Another matter to consider is that changing majors can extend your graduation timeline—which means you may end up paying for more than four years of college. Determine if you are changing within the same department or outside of it, like I did. If you are transferring majors within the same department, there is a good chance that some or all of your credits will transfer. However, if the switch is to an entirely different one, like from science to humanities, as was my case, there is a good chance that none of your classes will count towards your new major and you’ll have to start from scratch, prolonging the time you’re in school.

Reflect on Your Motivation to Switch

Statistics across the board show that a majority of undergraduate students change majors at least once, if not more. However, it isn’t reasonable to be changing them as quick as switching TV channels.

My professor said it best when he told me, “If you are thinking about changing your major, make sure you’re doing it for the right reasons and that doing it will have the effect you want. Changing because you suddenly find the subject hard isn’t wise—they’re all hard, and they all have difficult moments when you have to take a tough required course. Likewise, deciding that you need to change majors because you’re bored with the one you chose isn’t that great an idea—every discipline has spots where it’s more work than fun, and you might be feeling bored with school in general, rather than the subject in particular.”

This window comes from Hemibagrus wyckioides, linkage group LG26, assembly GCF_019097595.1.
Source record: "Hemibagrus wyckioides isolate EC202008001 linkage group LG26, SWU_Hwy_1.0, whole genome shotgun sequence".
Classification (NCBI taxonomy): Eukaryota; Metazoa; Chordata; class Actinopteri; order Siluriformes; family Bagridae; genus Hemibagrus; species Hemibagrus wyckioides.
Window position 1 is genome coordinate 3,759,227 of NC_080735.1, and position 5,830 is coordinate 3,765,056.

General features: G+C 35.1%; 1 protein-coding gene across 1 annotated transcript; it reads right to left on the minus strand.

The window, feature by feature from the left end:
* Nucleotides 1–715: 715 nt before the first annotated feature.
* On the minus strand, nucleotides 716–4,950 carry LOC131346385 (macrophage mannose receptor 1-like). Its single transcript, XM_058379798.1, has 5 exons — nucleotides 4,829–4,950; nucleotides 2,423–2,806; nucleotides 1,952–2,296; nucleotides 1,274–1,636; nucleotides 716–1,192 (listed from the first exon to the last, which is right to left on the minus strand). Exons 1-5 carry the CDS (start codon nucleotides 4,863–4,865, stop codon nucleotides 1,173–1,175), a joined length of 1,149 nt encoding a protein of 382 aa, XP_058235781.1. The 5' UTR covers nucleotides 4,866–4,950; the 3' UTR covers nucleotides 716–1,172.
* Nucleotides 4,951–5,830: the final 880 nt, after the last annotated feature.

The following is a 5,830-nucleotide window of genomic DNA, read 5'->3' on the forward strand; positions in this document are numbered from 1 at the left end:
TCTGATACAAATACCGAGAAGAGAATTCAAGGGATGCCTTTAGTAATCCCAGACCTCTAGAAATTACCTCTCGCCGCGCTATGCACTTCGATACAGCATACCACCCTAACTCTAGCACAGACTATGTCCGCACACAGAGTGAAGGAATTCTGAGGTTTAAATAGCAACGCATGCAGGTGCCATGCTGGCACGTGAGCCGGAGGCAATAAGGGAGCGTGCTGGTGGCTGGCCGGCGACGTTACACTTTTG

One of my best friends, Rachel, experienced this exact situation. After she took the introductory class for the major that she had chosen upon entering college, she decided to switch majors based solely on her lack of interest in the subject matter of that one class. Now as she is set to graduate, she reflects that she’s “happy with [her] majors and it ended up working out but [she] wishes [she] had waited it out longer instead of judging a major on the introduction class. An introduction class doesn’t represent the whole major.” And on that note, take a breath, reflect on your situation, and don’t sweat it. You’ll find the right fit for you.

Have you ever changed majors? Let us know what you learned from your experience in the comments below!

Featured photo by Marisa Ganley.